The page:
Pritam’s music is extremely easy on the ears, even though the absence of a hummable signature number is evident. Backed by reasonably robust writing, Chhichhore‘s spirits are dampened badly by the production design, makeup and costume departments. While the look-and-feel of the ’90s portions are notably underdone from a visual point of view, the present-day bits are a little too extra. Look-wise, none of the characters make the cut in their older selves.
Performances are almost flawless, especially in the flashback segments. Sushant Singh Rajput, in a bizarre faux beard, is largely convincing even though one wishes how the film had explored his personal relationships a little more. Shraddha Kapoor does not get much scope to perform but the actor does stand out as the only female character of significance in the film. Strangely though, the actor in the present-day portions does not look old enough to be the mother of a teenager. Varun Sharma is a riot as ‘Sexa’ and is also surprisingly believable in serious portions. Naveen Polishety as the motor-mouth, expletive-spitting ‘Acid’ is a revelation and his diction is easily the best modulated of all actors. The ‘Mumma’s Boy’ represent in the gang, Tushar Pandey plays ‘Mummy’ with great flair, with his wide smile and perennially exasperated demeanour doing great service to the film. One of his final scenes (a phone call with his son) is one that gets its emotional tone just right. Saharsh Kumar Shukla with a composed Amol Palekar-like vibe and a warm presence is perfect to be a part of a period piece as Chhichhore. In comparison, Tahir Raj Bhasin (as Derek) and Pratiek Babbar (as Raggie) appear stiff, possibly because their characters are designed that way. Bhasin, whose role in the group reminded me of Ali Fazal’s Zafar in the Fukrey series, creates a mammoth impact towards the final reels. Babbar’s baddie act is way too one-note to strike any impact even though the actor delivers what is expected of him.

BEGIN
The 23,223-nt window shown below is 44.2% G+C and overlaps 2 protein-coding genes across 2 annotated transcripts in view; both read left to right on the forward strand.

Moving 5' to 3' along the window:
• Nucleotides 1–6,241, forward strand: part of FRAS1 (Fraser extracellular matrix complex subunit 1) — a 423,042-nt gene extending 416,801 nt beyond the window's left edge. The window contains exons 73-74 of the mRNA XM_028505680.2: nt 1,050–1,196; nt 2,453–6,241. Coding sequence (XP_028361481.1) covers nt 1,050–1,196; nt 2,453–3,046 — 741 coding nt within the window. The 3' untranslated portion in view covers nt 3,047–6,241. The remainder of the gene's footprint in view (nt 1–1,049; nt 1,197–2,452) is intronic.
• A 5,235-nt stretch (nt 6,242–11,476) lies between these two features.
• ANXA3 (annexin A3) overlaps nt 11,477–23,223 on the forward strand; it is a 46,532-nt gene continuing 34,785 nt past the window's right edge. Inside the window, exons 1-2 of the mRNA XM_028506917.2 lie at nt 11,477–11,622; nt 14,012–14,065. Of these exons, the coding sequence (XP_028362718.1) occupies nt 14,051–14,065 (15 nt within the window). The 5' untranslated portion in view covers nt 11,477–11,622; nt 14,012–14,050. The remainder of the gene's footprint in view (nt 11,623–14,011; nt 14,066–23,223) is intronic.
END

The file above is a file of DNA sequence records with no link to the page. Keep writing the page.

One area where Nitesh Tiwari interestingly scores is in his decision to keep the nostalgia bits to organic levels. We are, for sure, reminded of the early ‘90s hullabaloo. From making the best of life in a college hostel, godawful mess food, Gold Spot, high-waisted jeans, girls referred to as Halley’s Comet in engineering campuses – the film has it all. However, the film’s decision to not piggyback on pop-culture remnants is applaud-worthy. Chhichhore, for that matter, is more of a believable Student of the Year. No character is seen studying on this campus. We are not told about the characters and their grades. Yet with sports becoming one of its anchoring points, the film effectively knits together friendships, a relationship and a range of myriad of characters to its simple framework. That way, except parenting to an extent, Chhichhore does not delve deep into people issues. On second thoughts, there are barely any intricate problems for the characters to deal with. The battles are broad-stroked with the solutions being simple and straight out of self-help-books. The fundas may not always work but yet I didn’t quite mind the film as a well-intentioned, breezy, popcorn entertainer on a rainy Friday in Mumbai.